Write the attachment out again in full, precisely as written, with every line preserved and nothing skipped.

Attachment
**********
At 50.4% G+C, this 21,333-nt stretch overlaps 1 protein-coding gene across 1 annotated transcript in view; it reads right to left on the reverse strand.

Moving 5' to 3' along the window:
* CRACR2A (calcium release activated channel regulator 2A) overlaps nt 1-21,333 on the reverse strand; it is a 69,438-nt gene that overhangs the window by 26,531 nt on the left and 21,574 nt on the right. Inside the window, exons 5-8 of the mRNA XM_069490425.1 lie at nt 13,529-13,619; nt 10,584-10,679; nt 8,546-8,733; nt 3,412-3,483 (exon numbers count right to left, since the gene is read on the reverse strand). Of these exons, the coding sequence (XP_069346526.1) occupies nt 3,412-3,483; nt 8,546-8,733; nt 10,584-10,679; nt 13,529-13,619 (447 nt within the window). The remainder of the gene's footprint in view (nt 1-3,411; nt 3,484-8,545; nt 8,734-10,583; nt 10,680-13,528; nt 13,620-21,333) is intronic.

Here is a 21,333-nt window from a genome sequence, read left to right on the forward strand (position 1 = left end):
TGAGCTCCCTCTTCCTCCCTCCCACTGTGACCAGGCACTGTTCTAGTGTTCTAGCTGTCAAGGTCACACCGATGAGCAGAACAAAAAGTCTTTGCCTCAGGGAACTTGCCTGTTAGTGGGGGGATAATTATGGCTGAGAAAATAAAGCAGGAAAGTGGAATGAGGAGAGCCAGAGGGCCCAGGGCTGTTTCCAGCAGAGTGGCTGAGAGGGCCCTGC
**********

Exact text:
At 50.4% G+C, this 21,333-nt stretch overlaps 1 protein-coding gene across 1 annotated transcript in view; it reads right to left on the reverse strand.

Moving 5' to 3' along the window:
* CRACR2A (calcium release activated channel regulator 2A) overlaps nt 1-21,333 on the reverse strand; it is a 69,438-nt gene that overhangs the window by 26,531 nt on the left and 21,574 nt on the right. Inside the window, exons 5-8 of the mRNA XM_069490425.1 lie at nt 13,529-13,619; nt 10,584-10,679; nt 8,546-8,733; nt 3,412-3,483 (exon numbers count right to left, since the gene is read on the reverse strand). Of these exons, the coding sequence (XP_069346526.1) occupies nt 3,412-3,483; nt 8,546-8,733; nt 10,584-10,679; nt 13,529-13,619 (447 nt within the window). The remainder of the gene's footprint in view (nt 1-3,411; nt 3,484-8,545; nt 8,734-10,583; nt 10,680-13,528; nt 13,620-21,333) is intronic.

Here is a 21,333-nt window from a genome sequence, read left to right on the forward strand (position 1 = left end):
TGAGCTCCCTCTTCCTCCCTCCCACTGTGACCAGGCACTGTTCTAGTGTTCTAGCTGTCAAGGTCACACCGATGAGCAGAACAAAAAGTCTTTGCCTCAGGGAACTTGCCTGTTAGTGGGGGGATAATTATGGCTGAGAAAATAAAGCAGGAAAGTGGAATGAGGAGAGCCAGAGGGCCCAGGGCTGTTTCCAGCAGAGTGGCTGAGAGGGCCCTGC